<lakshmi.narasimharao@stripped> wrote on 08/30/2005 10:03:51 AM:
> Could any one of you please let me know in mysql/myODBC
> that the session control is now under their management meaning
> - handles different queries/write from different threads within the same
> - handles different queries (or batch fetches) from multi-connections
<lakshmi.narasimharao@stripped> wrote on 08/30/2005 09:54:54 AM:
> In brief if I explain the architecture it something goes like this:-
> - Element management Apllications uses MySQL database through DB access
> - DB access layer provides the application some APIs needed for DB
> - for Each DB transactions the applications login to the database->
> gets free connection id from pool (local data structure maintained in
> application) -> do the operation -> logout -> return the connection id
> to the pool.
> - we are going to MySQL through ODBC which identifies the transactions
> by there connection handles.
> So every parralel transactions are having separate connection id and
> separate handles for ODBC.
> Now in this kind of implementation do we need to put any of the sql
> statement execution / reading from result set opearation into a critical
> section (mutex)?
> -----Original Message-----
> From: SGreen@stripped [mailto:SGreen@stripped]
> Sent: Tuesday, August 30, 2005 6:40 PM
> To: Lakshmi NarasimhaRao (WT01 - Voice & Next Generation Networks)
> Cc: mysql@stripped
> Subject: Re: Regarding the usage of mutex in the mysql connection
> <lakshmi.narasimharao@stripped> wrote on 08/30/2005 08:54:44 AM:
> > Hi,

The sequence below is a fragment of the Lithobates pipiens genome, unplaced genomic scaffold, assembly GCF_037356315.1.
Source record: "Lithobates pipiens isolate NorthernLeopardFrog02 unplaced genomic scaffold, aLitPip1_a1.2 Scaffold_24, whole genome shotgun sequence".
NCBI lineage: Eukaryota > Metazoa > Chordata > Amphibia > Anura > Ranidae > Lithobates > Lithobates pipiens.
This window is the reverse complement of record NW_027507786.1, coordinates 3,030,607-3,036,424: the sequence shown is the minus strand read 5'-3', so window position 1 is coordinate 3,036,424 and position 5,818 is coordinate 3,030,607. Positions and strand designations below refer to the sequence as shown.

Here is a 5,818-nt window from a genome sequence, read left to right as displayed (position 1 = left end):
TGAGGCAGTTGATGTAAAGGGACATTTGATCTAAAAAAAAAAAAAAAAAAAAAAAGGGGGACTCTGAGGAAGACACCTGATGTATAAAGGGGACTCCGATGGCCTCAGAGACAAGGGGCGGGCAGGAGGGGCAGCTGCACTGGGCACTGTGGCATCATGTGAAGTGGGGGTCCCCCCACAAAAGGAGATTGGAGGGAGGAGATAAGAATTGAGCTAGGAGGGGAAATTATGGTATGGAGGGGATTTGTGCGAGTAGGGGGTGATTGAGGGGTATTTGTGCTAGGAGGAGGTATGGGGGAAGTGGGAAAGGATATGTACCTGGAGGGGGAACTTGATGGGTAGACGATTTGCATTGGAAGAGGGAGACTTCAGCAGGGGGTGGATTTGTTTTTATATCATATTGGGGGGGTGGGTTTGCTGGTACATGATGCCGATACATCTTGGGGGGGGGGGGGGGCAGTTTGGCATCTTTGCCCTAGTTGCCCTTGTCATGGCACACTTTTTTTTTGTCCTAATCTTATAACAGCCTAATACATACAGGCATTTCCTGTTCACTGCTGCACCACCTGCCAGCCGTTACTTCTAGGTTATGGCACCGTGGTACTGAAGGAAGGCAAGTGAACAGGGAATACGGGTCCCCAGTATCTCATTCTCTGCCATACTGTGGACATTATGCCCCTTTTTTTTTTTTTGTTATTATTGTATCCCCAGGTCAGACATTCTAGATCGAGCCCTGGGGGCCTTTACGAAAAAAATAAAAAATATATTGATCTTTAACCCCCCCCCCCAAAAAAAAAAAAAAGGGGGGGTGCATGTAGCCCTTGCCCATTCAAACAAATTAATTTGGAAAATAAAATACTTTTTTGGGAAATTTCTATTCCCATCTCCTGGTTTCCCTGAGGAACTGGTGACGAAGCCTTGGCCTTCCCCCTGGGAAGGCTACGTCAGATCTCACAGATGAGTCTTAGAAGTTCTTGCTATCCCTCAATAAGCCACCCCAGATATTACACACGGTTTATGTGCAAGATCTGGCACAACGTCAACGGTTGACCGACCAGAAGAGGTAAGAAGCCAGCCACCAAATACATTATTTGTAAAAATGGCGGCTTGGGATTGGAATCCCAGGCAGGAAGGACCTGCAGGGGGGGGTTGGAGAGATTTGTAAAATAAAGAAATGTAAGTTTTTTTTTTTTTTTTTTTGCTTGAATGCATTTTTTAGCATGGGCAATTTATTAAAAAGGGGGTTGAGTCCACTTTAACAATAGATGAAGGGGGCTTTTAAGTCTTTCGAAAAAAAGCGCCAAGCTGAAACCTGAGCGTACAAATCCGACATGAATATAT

> > We migrated a NMS project from oracle 7.3 database to mysql
> > 4.0.23. In the migration we kept the mutex mechanism followed in the
> > oracle for connection threading. Actually these mutex are mainly used
> > before executing the sql statements which returns multiple number of
> > records and released immediately after the execution. Could any one of
> > you please advise us, whether this mutex mechanism is really required
> > mysql 4.0.23 or not?. Is there any problem if we did not use mutex for
> > connection threading?. Please advise us and send the reaply asap as it
> > is very urgent.
> > Thanks,
> > Narasimha
> It sounds as though you SHARE at least one connection between several
> processes/threads. If that is what you do, then YES. You will need a
> mutex to prevent one process from using a connection currently being
> used by another process. A more scalable solution for a managed
> connection environment would be to build a connection pool and allow
> your processes to borrow connections to the pool only as long as they
> need them. That way each process has their OWN CONNECTION and you won't
> have to worry about concurrent requests. One caution with this
> technique: MySQL variables and temporary tables are connection specific.
> If you do not properly manage your variables or your temporary tables
> when entering or exiting a borrowed connection you may run into data
> created by a process that previously the connection (This is true in any
> SHARED connection scenario). Ensure that when your application ends,
> that all of the connections are properly closed.
> The best solution may be for each process/thread to manage its own
> connection independently. An effective way to prevent "connection
> overload" on your server is to make sure you properly close every